Disposable masks affect environment

Stella Bertsch

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November 29, 2020
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There is a statewide mask mandate in Minnesota and in 33 other states. While disposable masks are convenient, they have a harsh impact on the environment. They can end up in the ocean small sea animals can get tangled up in the elastics, animals may also eat them thinking they are food and this can cause them to choke on it. The majority of disposable masks are made from plastic, which will stay around on the earth for hundreds of years. 

Americans put 129 billion masks into the environment each month we deal with COVID-19. Even if people throw them away in the trash, they can still make their way into the ocean and hurt marine life. Sales for plastic masks are estimated to be $166 billion by the end of the year.

It is predicted that 75% of masks, gloves and other pandemic related waste is going to end up in landfills or floating in the oceans. Not only can this harm marine life, and just animals in general, it can be quite harmful to humans as well. Used and infected masks can be sometimes burned, releasing harmful toxins into the air, or if humans are to interact with the used masks it can lead to secondary transmissions of a disease. 

Disposable masks and other pandemic waste are making a bigger impact on our Earth than people realize. Animals often mistake masks and gloves for food filling their stomachs with plastic giving them no nutrients at all. Disposable masks that end up in the ocean can harm marine life, they can get tangled in the elastics on masks, or even try to eat them and choke. Although animals are being harmed, humans are actually being harmed as well. COVID-19 and other viruses can stay on a disposable mask for up to a week. People could spread a virus from their masks without even knowing when they pick them off the group to throw away or when they reuse a disposable mask.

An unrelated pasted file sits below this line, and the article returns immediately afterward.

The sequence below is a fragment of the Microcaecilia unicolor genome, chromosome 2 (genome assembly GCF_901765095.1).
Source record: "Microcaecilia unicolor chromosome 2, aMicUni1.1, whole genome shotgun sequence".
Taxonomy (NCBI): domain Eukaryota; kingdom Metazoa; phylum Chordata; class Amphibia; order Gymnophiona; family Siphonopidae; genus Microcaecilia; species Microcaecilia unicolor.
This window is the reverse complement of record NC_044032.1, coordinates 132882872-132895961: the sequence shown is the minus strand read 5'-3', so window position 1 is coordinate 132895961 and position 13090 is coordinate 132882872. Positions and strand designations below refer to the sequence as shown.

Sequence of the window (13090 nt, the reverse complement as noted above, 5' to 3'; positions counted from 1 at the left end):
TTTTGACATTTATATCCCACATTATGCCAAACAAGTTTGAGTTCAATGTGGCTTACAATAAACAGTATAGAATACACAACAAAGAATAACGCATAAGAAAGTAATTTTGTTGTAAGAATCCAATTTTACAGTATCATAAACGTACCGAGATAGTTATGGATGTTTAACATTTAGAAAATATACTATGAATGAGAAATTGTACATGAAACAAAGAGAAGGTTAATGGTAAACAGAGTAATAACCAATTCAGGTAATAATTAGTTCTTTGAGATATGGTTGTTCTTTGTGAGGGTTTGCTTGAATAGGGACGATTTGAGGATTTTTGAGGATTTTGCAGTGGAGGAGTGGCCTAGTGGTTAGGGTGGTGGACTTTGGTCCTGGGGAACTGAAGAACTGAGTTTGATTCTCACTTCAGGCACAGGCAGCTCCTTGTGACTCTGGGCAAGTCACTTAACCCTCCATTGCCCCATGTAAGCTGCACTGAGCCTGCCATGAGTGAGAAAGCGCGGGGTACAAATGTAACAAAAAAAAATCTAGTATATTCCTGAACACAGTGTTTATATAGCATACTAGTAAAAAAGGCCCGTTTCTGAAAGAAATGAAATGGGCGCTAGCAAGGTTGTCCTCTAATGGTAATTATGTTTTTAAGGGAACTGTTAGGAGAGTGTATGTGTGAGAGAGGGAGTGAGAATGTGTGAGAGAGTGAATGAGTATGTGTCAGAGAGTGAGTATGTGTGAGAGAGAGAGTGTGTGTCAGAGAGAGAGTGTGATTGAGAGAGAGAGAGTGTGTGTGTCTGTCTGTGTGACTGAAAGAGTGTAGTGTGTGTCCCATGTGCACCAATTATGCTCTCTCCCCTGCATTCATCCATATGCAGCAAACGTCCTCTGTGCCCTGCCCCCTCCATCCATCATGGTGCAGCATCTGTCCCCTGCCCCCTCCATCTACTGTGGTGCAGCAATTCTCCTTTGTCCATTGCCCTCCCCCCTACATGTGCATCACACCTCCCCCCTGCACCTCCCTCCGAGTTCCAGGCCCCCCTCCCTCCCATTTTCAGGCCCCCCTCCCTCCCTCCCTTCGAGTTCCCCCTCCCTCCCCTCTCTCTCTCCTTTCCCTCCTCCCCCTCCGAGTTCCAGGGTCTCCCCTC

If no action is taken plastic waste in the ocean will have tripled by 2040, from 11 to 20 million tons.

Plastic pollution was already one of the greatest threats to our planet before the coronavirus outbreak, the sudden boom in the daily use of certain products to keep people safe and stop the disease is making things much worse.”

— Pamela Coke-Hamilton

 

“Plastic pollution was already one of the greatest threats to our planet before the coronavirus outbreak,” Pamela Coke-Hamilton said, United Nations conference and trade development’s director of international trade. “The sudden boom in the daily use of certain products to keep people safe and stop the disease is making things much worse.”

The world is already holding an overwhelming amount of plastic, all of the pandemic waste is just adding more at an alarming rate.

A way to help slow the spread, but also reduce the amount of plastic waste going into the environment is to use a reusable or cloth mask. These are masks made from fabric, that can be washed and worn again. Along with being better for the environment these are much more inexpensive in the long run.

According to the Mayo Clinic, “A cloth mask is intended to trap droplets that are released when the wearer talks, coughs or sneezes. Asking everyone to wear cloth masks can help reduce the spread of the virus by people who have COVID-19 but don’t realize it.” 

A cloth mask is much better for the environment and is much cheaper. A box of disposable masks can cost anywhere from $10-$30 and you have to repurchase them after wearing them, where a cloth mask costs around $5 and wear it as many times as you want.  

These masks and gloves are made from non-biodegradable material that will take hundreds of years to break down. The best and safest way to dispose of the masks is to cut the elastics that go behind your ears, preventing small animals from getting tangled up in them. Or simply throw them away in garbage you know will get knotted up so they don’t have a chance to blow away into the environment. Another solution is to get a reusable mask and wash after each use, limiting the amount of pandemic related waste being creating.   

https://www.health.state.mn.us/diseases/coronavirus/facecover.html

“Plastic pollution was already one of the greatest threats to our planet before the coronavirus outbreak, the sudden boom in the daily use of certain products to keep people safe and stop the disease is making things much worse.” 

Pamela Coke-Hamilton, United Nations conference and trade development’s director of international trade.